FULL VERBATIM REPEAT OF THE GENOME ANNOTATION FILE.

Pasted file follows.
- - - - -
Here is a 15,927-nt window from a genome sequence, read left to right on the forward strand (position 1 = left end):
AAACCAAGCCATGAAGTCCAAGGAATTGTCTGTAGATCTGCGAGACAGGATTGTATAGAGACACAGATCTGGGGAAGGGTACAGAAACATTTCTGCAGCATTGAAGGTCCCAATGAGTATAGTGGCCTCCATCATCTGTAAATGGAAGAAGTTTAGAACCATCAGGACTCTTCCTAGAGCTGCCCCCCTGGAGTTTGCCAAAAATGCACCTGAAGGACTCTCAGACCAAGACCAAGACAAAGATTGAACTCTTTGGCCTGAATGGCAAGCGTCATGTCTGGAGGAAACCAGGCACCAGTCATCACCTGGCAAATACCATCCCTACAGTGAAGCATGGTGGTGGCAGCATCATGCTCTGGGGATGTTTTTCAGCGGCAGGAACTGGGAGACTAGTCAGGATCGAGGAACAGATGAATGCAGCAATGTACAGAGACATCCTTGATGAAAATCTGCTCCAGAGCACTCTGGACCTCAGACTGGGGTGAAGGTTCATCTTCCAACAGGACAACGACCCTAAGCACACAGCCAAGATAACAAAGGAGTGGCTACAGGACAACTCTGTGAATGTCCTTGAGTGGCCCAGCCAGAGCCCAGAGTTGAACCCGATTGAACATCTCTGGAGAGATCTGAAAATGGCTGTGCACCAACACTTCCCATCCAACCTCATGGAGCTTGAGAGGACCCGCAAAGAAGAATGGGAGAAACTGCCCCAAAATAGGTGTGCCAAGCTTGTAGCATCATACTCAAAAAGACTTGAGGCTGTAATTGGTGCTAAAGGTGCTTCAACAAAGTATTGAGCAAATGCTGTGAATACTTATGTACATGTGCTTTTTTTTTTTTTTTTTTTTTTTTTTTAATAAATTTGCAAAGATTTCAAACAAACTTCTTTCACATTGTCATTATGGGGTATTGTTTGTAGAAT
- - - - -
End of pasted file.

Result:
Here is a 15,927-nt window from a genome sequence, read left to right on the forward strand (position 1 = left end):
AAACCAAGCCATGAAGTCCAAGGAATTGTCTGTAGATCTGCGAGACAGGATTGTATAGAGACACAGATCTGGGGAAGGGTACAGAAACATTTCTGCAGCATTGAAGGTCCCAATGAGTATAGTGGCCTCCATCATCTGTAAATGGAAGAAGTTTAGAACCATCAGGACTCTTCCTAGAGCTGCCCCCCTGGAGTTTGCCAAAAATGCACCTGAAGGACTCTCAGACCAAGACCAAGACAAAGATTGAACTCTTTGGCCTGAATGGCAAGCGTCATGTCTGGAGGAAACCAGGCACCAGTCATCACCTGGCAAATACCATCCCTACAGTGAAGCATGGTGGTGGCAGCATCATGCTCTGGGGATGTTTTTCAGCGGCAGGAACTGGGAGACTAGTCAGGATCGAGGAACAGATGAATGCAGCAATGTACAGAGACATCCTTGATGAAAATCTGCTCCAGAGCACTCTGGACCTCAGACTGGGGTGAAGGTTCATCTTCCAACAGGACAACGACCCTAAGCACACAGCCAAGATAACAAAGGAGTGGCTACAGGACAACTCTGTGAATGTCCTTGAGTGGCCCAGCCAGAGCCCAGAGTTGAACCCGATTGAACATCTCTGGAGAGATCTGAAAATGGCTGTGCACCAACACTTCCCATCCAACCTCATGGAGCTTGAGAGGACCCGCAAAGAAGAATGGGAGAAACTGCCCCAAAATAGGTGTGCCAAGCTTGTAGCATCATACTCAAAAAGACTTGAGGCTGTAATTGGTGCTAAAGGTGCTTCAACAAAGTATTGAGCAAATGCTGTGAATACTTATGTACATGTGCTTTTTTTTTTTTTTTTTTTTTTTTTTTAATAAATTTGCAAAGATTTCAAACAAACTTCTTTCACATTGTCATTATGGGGTATTGTTTGTAGAAT